The Eve & Adam Project
Listen to the Full Project (65 min)
The Eve & Adam Project is an hour-long experimental, three-part audio-play. It deconstructs one of the most powerful myths of all times: the story of the first woman and man. The project focuses on the gender roles, hierarchy, and power dynamics that the story of creation lays out. Myths are created to explain a range of observed phenomena; at the same time, many of these phenomena are social constructs based on oppressive ideologies. With a feminist approach, artists Julia Vogl and Gabriella Willenz shine a light on this myth to illustrate other narratives and models that empower positive gender dynamics.
A WORD FROM THE ARTISTS
“This artwork moves between ancient and modern times, intertwining reality and fiction. The project presents three formats, each challenging these binaries in a unique way. Based on many interviews, we meticulously re-constructed a communal narrator. Following the bible text, we wrote a seven-scene play that imagines the nuances of relationships that could exist between Eve, Adam, the Serpent, and the Divine. In an improvised session, we asked a professional therapist to advise the characters as if they were just an ordinary couple coming to her for help.
Our project aims, beyond investigating the source text, to unpack the ways the story is taught, remembered, and transferred, as its power relies on its familiarity across the world. Because this story is so deeply rooted in the structures of our society, it cannot be ignored. It needs thorough re-examination.”
MEET THE ARTISTS
Julia Vogl is American and British with an international practice. She makes social sculptures and installations that engage with sites and colorfully form communities. Her work primarily focuses on what things we, as humans, share and what makes us distinct. She has been commissioned by JArts, the Tate, ITV, Facebook, Hull 2017 City of Culture, and recently, the Reher Center for Immigrant Culture and History. Winner of the Aesthetica Art prize in 2011, Julia has given a Ted X talk and had her work recognized by American for the Arts Public Art in Review for 2012, 2016, and 2019. All her works aim to represent the individual that participates as well as the collective, as beautiful installations that foster a greater conversation.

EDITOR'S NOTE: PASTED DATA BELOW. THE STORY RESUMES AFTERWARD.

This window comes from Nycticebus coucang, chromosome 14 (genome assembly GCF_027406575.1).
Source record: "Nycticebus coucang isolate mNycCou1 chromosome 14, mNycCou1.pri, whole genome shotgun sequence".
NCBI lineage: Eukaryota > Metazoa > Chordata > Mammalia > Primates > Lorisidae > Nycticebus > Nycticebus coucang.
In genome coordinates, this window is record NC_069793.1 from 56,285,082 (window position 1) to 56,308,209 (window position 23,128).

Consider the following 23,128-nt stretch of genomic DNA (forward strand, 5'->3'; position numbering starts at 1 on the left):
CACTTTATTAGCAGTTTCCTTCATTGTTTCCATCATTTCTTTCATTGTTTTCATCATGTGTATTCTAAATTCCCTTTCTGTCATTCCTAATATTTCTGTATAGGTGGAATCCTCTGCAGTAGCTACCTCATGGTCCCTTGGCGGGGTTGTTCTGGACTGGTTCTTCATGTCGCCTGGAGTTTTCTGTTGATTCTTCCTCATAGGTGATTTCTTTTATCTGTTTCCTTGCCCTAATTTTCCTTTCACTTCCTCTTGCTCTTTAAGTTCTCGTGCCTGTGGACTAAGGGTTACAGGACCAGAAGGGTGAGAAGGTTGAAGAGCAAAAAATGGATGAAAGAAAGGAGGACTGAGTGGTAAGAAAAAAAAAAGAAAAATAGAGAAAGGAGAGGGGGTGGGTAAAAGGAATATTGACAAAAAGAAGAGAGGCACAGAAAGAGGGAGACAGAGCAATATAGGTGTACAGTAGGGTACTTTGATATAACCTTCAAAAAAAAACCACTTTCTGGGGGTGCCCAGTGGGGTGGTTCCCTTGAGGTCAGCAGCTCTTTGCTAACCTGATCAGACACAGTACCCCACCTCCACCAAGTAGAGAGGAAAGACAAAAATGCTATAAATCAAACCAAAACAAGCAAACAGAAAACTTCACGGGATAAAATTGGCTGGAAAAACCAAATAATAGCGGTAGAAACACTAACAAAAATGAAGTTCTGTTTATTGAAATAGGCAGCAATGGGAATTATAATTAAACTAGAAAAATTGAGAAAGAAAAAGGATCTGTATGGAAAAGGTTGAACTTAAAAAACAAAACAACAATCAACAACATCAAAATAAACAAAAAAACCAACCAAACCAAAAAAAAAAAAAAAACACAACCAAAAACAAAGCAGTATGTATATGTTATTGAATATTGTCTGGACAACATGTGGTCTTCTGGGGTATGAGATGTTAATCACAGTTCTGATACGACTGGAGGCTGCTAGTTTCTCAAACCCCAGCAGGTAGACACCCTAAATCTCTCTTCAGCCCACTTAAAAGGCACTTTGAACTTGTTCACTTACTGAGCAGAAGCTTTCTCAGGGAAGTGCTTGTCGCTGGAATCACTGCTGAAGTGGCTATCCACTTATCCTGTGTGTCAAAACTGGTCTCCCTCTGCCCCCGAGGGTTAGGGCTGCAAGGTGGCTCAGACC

Gabriella Willenz works in photography, video, and installation to probe the tension between the construction of reality and its representation as natural and neutral. Her artworks critically interrogate how knowledge is constructed, delving into the mechanisms of how we get to know and relate to the world around us. She incorporates theatrical means such as story, props, character, and actions to explore the performance of/in public and private institutions and the intersections between belonging and othering. She was a fellow at the Art and Research Center at UC Berkeley, won the Eisner Prize in photography, was an artist-in-residence at Ox-Bow School of the Art, Michigan, and is an Asylum Arts and Lincoln Center Directors’ lab alumni. She has been commissioned by The Magnes Collection of Jewish Art and Life; Asylum Arts; Jewish Arts Collaborative, Boston; and the Graduate Theology Institution Berkeley, among others.
SPONSORS AND PARTNERS
The Eve & Adam Project is made possible by support from The Jewish Arts Collaborative and:
Graduate Theological Union’s Doug Adams Gallery at the Center for the Arts and Religion
Institute for Jewish Creativity of American Jewish University
with support from Jessica Alpert at Rococo Punch Media
Listen to clips from the project >>>
The play integrates professional therapeutic dialogue into its narrative. How does this element enrich the exploration of the complexities of the characters’ relationships? How does it help to humanize the mythical figures of Eve and Adam?
How does The Eve & Adam Project manage to draw a connection between ancient mythology and modern societal structures? What strategies does the play employ to unravel the ways this deeply embedded story has been taught, remembered, and passed down across generations?
Have you ever encountered other artistic works that similarly reimagine well-known myths to reveal alternative narratives and challenge societal norms? Can you think of other ancient myths that could benefit from a similar re-examination to challenge existing societal structures?